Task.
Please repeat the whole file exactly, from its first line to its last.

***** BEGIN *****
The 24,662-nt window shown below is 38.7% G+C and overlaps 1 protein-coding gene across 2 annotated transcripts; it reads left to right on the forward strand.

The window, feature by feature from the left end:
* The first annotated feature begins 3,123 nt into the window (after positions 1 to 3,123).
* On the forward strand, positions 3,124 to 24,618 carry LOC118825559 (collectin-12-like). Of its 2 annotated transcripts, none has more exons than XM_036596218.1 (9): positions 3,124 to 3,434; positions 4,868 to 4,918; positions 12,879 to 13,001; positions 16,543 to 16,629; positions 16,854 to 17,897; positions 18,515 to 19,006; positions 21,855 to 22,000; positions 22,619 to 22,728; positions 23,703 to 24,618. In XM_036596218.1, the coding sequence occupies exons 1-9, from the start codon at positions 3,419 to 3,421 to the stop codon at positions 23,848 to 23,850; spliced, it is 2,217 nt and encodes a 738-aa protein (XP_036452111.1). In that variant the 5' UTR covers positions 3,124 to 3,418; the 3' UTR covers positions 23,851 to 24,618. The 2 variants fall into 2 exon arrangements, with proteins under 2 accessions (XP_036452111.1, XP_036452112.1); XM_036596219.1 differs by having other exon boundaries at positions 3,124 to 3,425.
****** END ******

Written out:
The 24,662-nt window shown below is 38.7% G+C and overlaps 1 protein-coding gene across 2 annotated transcripts; it reads left to right on the forward strand.

The window, feature by feature from the left end:
* The first annotated feature begins 3,123 nt into the window (after positions 1 to 3,123).
* On the forward strand, positions 3,124 to 24,618 carry LOC118825559 (collectin-12-like). Of its 2 annotated transcripts, none has more exons than XM_036596218.1 (9): positions 3,124 to 3,434; positions 4,868 to 4,918; positions 12,879 to 13,001; positions 16,543 to 16,629; positions 16,854 to 17,897; positions 18,515 to 19,006; positions 21,855 to 22,000; positions 22,619 to 22,728; positions 23,703 to 24,618. In XM_036596218.1, the coding sequence occupies exons 1-9, from the start codon at positions 3,419 to 3,421 to the stop codon at positions 23,848 to 23,850; spliced, it is 2,217 nt and encodes a 738-aa protein (XP_036452111.1). In that variant the 5' UTR covers positions 3,124 to 3,418; the 3' UTR covers positions 23,851 to 24,618. The 2 variants fall into 2 exon arrangements, with proteins under 2 accessions (XP_036452111.1, XP_036452112.1); XM_036596219.1 differs by having other exon boundaries at positions 3,124 to 3,425.